CIA interrogations highlight lack of moral courage

Uncle Jimbo over at Blackfive sums up the opinion of many – including myself – quite well when it comes to the moral obligations we have as citizens.

Go read the full post, but the following is a very good summation.

Khalid Sheikh Mohamed planned and executed the depraved and deadly attacks on 9/11 killing thousands. When we captured him, it was certain that he had knowledge that could help prevent future attacks. This presented us with a moral obligation to gain that knowledge. To fail to take steps, including waterboarding, that would lead him to tell what he knew would be a harm by omission. As a society we have determined that those who have committed certain evils, such as terrorism, can be executed, either as punishment, a deterrent to others or to ensure that they can never do such evil again. How can we then maintain that we should not pour water on the face of someone who has knowledge that can prevent future acts of mass murder? It is unfathomable. Even if you remove the idea that we sanction killing by the state, the failure to take forceful acts, not even rising to the level of torture, to save lives shows a lack of moral courage.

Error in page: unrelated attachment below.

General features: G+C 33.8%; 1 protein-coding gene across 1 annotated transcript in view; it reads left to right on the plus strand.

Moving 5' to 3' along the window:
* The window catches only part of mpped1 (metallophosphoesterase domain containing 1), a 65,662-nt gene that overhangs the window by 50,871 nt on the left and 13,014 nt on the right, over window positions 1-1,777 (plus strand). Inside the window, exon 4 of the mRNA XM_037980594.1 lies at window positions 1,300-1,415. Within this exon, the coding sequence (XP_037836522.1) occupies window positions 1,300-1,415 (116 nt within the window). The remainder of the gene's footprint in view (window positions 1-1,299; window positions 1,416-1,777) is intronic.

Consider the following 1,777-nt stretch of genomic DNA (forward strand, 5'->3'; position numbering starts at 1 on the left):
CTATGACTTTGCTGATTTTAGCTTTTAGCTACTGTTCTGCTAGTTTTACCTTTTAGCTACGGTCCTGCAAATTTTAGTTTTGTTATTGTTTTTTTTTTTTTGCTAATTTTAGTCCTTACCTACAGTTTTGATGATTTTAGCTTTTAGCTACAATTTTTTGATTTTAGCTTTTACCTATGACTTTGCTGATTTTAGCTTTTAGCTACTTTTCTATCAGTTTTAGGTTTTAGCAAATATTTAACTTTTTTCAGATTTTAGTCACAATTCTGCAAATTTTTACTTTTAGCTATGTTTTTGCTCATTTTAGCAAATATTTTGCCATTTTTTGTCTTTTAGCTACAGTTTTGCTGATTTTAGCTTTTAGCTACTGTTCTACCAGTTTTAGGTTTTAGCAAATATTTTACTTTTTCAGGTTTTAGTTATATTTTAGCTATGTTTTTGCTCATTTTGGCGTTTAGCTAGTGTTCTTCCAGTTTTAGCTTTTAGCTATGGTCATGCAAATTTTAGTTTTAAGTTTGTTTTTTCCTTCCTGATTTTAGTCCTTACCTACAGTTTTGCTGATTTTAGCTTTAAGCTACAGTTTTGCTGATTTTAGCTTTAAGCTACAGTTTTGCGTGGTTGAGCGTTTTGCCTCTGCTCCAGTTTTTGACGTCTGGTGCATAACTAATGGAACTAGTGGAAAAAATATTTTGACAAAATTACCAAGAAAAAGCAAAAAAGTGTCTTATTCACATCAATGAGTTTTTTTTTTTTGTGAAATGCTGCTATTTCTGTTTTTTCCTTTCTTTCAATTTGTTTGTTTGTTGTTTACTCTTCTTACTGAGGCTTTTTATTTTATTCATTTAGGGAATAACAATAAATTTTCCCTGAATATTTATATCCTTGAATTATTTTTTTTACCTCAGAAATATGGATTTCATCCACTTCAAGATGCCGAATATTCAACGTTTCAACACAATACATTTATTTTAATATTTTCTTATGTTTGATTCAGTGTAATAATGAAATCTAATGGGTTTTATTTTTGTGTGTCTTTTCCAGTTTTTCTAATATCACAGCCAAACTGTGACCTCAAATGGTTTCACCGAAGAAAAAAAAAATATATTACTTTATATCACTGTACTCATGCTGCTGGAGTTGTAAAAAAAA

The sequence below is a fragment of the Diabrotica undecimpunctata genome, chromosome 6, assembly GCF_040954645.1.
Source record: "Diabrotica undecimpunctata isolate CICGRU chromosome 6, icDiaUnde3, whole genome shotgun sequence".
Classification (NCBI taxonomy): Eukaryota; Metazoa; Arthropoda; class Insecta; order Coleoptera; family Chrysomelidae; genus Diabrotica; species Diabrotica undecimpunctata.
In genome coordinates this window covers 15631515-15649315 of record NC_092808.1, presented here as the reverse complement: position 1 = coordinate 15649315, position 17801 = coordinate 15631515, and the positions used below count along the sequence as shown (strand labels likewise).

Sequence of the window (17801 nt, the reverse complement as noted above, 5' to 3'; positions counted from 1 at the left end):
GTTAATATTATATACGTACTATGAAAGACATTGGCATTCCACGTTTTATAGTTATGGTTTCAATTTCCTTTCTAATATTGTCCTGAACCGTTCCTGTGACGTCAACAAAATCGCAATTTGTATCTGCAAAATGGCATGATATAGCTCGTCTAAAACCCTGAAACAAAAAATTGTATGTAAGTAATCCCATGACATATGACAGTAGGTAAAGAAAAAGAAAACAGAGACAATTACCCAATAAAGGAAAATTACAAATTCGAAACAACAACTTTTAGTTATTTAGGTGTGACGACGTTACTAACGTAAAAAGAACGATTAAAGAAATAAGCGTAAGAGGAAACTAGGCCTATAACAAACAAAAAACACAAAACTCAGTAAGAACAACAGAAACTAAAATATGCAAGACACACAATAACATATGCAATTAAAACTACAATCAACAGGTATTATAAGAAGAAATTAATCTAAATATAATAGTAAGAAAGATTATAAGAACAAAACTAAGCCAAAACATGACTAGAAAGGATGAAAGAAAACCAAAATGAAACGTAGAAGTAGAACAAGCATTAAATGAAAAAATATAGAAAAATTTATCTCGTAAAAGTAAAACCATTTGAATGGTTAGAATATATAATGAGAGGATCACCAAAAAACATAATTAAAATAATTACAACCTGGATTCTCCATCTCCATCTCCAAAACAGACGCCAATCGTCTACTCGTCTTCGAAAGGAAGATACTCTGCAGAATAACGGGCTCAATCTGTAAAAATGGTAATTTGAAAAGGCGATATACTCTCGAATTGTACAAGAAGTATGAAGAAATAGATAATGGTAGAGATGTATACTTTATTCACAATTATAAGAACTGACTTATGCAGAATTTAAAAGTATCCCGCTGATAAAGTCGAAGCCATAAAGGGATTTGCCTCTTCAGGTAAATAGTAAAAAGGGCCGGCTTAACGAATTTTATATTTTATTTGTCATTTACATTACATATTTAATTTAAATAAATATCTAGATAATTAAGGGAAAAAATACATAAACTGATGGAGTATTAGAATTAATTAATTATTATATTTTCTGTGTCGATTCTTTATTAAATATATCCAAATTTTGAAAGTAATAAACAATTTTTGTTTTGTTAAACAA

Now we have reached a point where we have told our enemies that we are not willing to actively interrogate them if they are captured. We have abdicated our responsibility to prevent evil and when future acts of terror kill innocents we are guilty for that failure.

2 replies
  1. JoeyMac
    JoeyMac says:

    I think the libs would rather have American's killed than "offend" a terrorist's delicate sensibilities. I just don't understand how any person in their right mind could be against torture…We're Americans…they are not. It's just that simple!

  2. Dimsdale
    Dimsdale says:

    Clearly, terrorists have been given the green light, with full knowledge that we can't make them talk and don't intend to try.


    When an administration puts people that want to destroy the U.S. ahead of the U.S., well, Houston, we have a problem…

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